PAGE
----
Sending out an SOS: Interplay between salt stress and light signaling

Ma, Han, et al. explore the molecular mechanism underlying the interplay between light and salt stress pathways.

Background: The Salt Overly Sensitive (SOS) pathway is evolutionarily conserved and essential for plant adaptation to salt stress. The protein kinase SOS2 functions as a network hub in the SOS pathway, and its kinase activity is rapidly activated by salt stress. Activated SOS2 then phosphorylates the Na+/H+ antiporter SOS1 at the plasma membrane, thereby activating SOS1 to extrude Na+ from the cytosol to the apoplast. Phytochromes (phyA and phyB) are the red and far-red light photoreceptors in plants and the PHYTOCHROME-INTERACTING FACTORS (PIFs) are bHLH-family transcription factors that negatively regulate photomorphogenesis. Upon light irradiation, photo-activated phytochromes interact with PIFs in the nucleus and induce their rapid phosphorylation and degradation, thus relieving their repressive effect on photomorphogenesis.

Question: How does the light signal modulate plants’ response to salt stress? Does nuclear SOS2 play a role in the salt stress response?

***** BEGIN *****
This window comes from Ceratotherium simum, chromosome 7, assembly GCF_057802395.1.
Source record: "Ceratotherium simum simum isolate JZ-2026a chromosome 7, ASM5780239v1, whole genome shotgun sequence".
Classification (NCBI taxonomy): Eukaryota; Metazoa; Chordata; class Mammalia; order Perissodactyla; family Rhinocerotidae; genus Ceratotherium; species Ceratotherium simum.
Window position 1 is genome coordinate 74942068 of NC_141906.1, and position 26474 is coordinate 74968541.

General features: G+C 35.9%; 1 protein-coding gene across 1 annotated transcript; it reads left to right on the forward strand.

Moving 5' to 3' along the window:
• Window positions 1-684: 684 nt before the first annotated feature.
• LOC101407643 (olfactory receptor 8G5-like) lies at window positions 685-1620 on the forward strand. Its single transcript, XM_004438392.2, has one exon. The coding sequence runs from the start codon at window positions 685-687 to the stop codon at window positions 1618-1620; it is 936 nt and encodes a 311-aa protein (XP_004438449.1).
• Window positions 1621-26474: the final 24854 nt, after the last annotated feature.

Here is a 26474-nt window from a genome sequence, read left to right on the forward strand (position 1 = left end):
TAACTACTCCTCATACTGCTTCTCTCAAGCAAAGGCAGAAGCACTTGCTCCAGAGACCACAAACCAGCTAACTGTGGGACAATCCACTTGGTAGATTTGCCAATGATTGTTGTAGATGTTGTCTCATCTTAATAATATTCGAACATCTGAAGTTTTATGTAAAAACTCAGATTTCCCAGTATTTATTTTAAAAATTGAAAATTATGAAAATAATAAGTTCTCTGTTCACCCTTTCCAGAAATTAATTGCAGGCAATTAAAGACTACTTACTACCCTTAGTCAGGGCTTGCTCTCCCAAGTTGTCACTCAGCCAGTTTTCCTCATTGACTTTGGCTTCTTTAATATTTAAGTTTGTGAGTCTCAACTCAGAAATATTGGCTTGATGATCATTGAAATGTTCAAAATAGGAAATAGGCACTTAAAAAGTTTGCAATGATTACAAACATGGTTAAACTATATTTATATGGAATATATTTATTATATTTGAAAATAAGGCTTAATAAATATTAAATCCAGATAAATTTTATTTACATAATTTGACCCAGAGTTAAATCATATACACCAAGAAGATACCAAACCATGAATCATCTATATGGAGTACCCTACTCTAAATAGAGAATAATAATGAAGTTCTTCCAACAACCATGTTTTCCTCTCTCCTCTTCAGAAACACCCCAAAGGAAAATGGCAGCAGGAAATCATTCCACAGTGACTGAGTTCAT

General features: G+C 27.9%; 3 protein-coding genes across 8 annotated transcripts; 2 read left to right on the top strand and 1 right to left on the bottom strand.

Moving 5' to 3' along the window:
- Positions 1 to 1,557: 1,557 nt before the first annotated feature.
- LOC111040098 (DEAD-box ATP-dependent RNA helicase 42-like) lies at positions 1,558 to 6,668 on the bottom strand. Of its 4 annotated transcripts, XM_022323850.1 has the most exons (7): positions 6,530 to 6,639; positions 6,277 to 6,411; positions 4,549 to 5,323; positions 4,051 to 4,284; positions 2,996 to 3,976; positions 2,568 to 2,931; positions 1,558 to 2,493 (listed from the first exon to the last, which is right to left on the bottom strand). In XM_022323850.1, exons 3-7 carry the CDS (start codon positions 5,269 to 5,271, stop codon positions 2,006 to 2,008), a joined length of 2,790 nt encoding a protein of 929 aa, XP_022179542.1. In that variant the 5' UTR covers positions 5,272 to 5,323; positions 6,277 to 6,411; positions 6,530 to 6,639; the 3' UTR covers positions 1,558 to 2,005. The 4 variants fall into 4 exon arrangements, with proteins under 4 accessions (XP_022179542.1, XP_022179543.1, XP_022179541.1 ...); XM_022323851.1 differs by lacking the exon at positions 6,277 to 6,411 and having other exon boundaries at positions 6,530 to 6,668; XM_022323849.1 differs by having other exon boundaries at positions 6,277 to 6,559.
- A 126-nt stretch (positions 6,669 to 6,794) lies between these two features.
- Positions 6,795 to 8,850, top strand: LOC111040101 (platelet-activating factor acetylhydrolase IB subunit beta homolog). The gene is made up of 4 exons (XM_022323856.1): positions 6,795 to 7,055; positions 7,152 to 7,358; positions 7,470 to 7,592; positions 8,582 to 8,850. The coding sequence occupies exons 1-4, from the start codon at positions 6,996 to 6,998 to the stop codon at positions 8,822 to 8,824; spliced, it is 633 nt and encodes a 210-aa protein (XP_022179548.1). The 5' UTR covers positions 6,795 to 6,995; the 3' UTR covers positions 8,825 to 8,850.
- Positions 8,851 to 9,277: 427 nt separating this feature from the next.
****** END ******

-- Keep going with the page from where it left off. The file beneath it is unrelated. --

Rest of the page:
Findings: We show that t photo-activated phyA and phyB play important roles in promoting salt stress tolerance, contributing to enhanced salt tolerance of wild-type Arabidopsis seedlings in the light than in the dark. By contrast, PIFs function as the key negative regulators of plant response to salt stress. Moreover, SOS2 directly phosphorylates PIFs, thereby promoting their degradation via the 26S proteasome pathway in response to light. Interestingly, our data indicate that phyA and phyB physically interact with SOS2 and promote its kinase activity under light conditions. Together, our results uncover the molecular mechanism underlying the interplay between light and salt stress pathways that enables plants to acclimate to salt stress under light conditions.

Next steps: We aim to elucidate how photo-activated phyA and phyB promote SOS2 kinase activity. In addition, we will investigate the connections and contributions of cytosolic and nuclear SOS2 in regulating plant salt tolerance.


Liang Ma, Run Han, Yongqing Yang, Xiangning Liu, Hong Li, Xiaoyun Zhao, Jianfang Li, Haiqi Fu, Yandan Huo, Liping Sun, Yan Yan, Hongyan Zhang, Zhen Li, Feng Tian, Jigang Li, and Yan Guo (2023). Phytochromes enhance SOS2-mediated PIF1 and PIF3 phosphorylation and degradation to promote Arabidopsis salt tolerance